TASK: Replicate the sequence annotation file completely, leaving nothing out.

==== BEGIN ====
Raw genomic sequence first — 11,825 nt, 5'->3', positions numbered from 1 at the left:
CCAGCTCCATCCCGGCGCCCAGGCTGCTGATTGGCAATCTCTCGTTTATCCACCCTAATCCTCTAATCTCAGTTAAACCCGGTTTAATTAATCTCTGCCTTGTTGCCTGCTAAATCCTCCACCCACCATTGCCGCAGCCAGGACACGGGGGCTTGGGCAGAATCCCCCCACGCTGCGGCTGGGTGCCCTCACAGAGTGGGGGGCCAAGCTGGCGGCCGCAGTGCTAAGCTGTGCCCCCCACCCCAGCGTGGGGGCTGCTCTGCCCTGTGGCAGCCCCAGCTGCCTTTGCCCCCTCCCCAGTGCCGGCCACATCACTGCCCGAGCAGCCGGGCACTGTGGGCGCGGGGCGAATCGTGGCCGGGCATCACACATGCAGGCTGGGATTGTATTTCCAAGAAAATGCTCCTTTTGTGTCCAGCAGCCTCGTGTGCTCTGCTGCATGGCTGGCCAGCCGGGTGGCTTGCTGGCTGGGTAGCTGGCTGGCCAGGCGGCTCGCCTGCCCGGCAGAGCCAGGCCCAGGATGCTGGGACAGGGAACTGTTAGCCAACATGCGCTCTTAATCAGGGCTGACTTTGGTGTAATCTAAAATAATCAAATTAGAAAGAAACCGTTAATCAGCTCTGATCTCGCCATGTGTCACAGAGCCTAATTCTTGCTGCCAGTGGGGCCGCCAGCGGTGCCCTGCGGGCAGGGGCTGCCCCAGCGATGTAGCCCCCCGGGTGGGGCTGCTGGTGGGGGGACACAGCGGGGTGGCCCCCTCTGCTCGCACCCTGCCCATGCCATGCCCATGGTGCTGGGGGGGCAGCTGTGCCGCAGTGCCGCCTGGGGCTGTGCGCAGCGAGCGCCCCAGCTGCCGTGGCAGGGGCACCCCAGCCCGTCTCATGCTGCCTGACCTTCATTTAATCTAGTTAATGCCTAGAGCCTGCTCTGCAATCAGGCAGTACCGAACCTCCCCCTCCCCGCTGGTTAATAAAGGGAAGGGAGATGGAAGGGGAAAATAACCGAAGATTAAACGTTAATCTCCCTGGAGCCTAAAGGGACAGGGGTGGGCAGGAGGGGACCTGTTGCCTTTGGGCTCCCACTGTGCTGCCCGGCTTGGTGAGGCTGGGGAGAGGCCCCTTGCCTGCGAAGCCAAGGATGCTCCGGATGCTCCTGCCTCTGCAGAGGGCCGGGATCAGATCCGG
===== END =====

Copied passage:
Raw genomic sequence first — 11,825 nt, 5'->3', positions numbered from 1 at the left:
CCAGCTCCATCCCGGCGCCCAGGCTGCTGATTGGCAATCTCTCGTTTATCCACCCTAATCCTCTAATCTCAGTTAAACCCGGTTTAATTAATCTCTGCCTTGTTGCCTGCTAAATCCTCCACCCACCATTGCCGCAGCCAGGACACGGGGGCTTGGGCAGAATCCCCCCACGCTGCGGCTGGGTGCCCTCACAGAGTGGGGGGCCAAGCTGGCGGCCGCAGTGCTAAGCTGTGCCCCCCACCCCAGCGTGGGGGCTGCTCTGCCCTGTGGCAGCCCCAGCTGCCTTTGCCCCCTCCCCAGTGCCGGCCACATCACTGCCCGAGCAGCCGGGCACTGTGGGCGCGGGGCGAATCGTGGCCGGGCATCACACATGCAGGCTGGGATTGTATTTCCAAGAAAATGCTCCTTTTGTGTCCAGCAGCCTCGTGTGCTCTGCTGCATGGCTGGCCAGCCGGGTGGCTTGCTGGCTGGGTAGCTGGCTGGCCAGGCGGCTCGCCTGCCCGGCAGAGCCAGGCCCAGGATGCTGGGACAGGGAACTGTTAGCCAACATGCGCTCTTAATCAGGGCTGACTTTGGTGTAATCTAAAATAATCAAATTAGAAAGAAACCGTTAATCAGCTCTGATCTCGCCATGTGTCACAGAGCCTAATTCTTGCTGCCAGTGGGGCCGCCAGCGGTGCCCTGCGGGCAGGGGCTGCCCCAGCGATGTAGCCCCCCGGGTGGGGCTGCTGGTGGGGGGACACAGCGGGGTGGCCCCCTCTGCTCGCACCCTGCCCATGCCATGCCCATGGTGCTGGGGGGGCAGCTGTGCCGCAGTGCCGCCTGGGGCTGTGCGCAGCGAGCGCCCCAGCTGCCGTGGCAGGGGCACCCCAGCCCGTCTCATGCTGCCTGACCTTCATTTAATCTAGTTAATGCCTAGAGCCTGCTCTGCAATCAGGCAGTACCGAACCTCCCCCTCCCCGCTGGTTAATAAAGGGAAGGGAGATGGAAGGGGAAAATAACCGAAGATTAAACGTTAATCTCCCTGGAGCCTAAAGGGACAGGGGTGGGCAGGAGGGGACCTGTTGCCTTTGGGCTCCCACTGTGCTGCCCGGCTTGGTGAGGCTGGGGAGAGGCCCCTTGCCTGCGAAGCCAAGGATGCTCCGGATGCTCCTGCCTCTGCAGAGGGCCGGGATCAGATCCGG